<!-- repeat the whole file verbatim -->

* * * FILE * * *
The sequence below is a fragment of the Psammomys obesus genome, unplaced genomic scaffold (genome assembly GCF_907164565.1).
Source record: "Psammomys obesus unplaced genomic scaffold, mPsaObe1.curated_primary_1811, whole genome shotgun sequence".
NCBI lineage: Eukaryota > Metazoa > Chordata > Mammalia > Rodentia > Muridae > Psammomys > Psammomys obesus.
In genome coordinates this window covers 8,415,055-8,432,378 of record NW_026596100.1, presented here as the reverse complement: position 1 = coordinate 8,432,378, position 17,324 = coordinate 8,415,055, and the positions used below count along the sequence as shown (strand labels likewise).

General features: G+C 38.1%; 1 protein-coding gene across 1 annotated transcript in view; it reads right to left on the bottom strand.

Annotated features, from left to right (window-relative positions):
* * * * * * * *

The sequence below is a fragment of the Psammomys obesus genome, unplaced genomic scaffold (genome assembly GCF_907164565.1).
Source record: "Psammomys obesus unplaced genomic scaffold, mPsaObe1.curated_primary_1811, whole genome shotgun sequence".
NCBI lineage: Eukaryota > Metazoa > Chordata > Mammalia > Rodentia > Muridae > Psammomys > Psammomys obesus.
In genome coordinates this window covers 8,415,055-8,432,378 of record NW_026596100.1, presented here as the reverse complement: position 1 = coordinate 8,432,378, position 17,324 = coordinate 8,415,055, and the positions used below count along the sequence as shown (strand labels likewise).

General features: G+C 38.1%; 1 protein-coding gene across 1 annotated transcript in view; it reads right to left on the bottom strand.

Annotated features, from left to right (window-relative positions):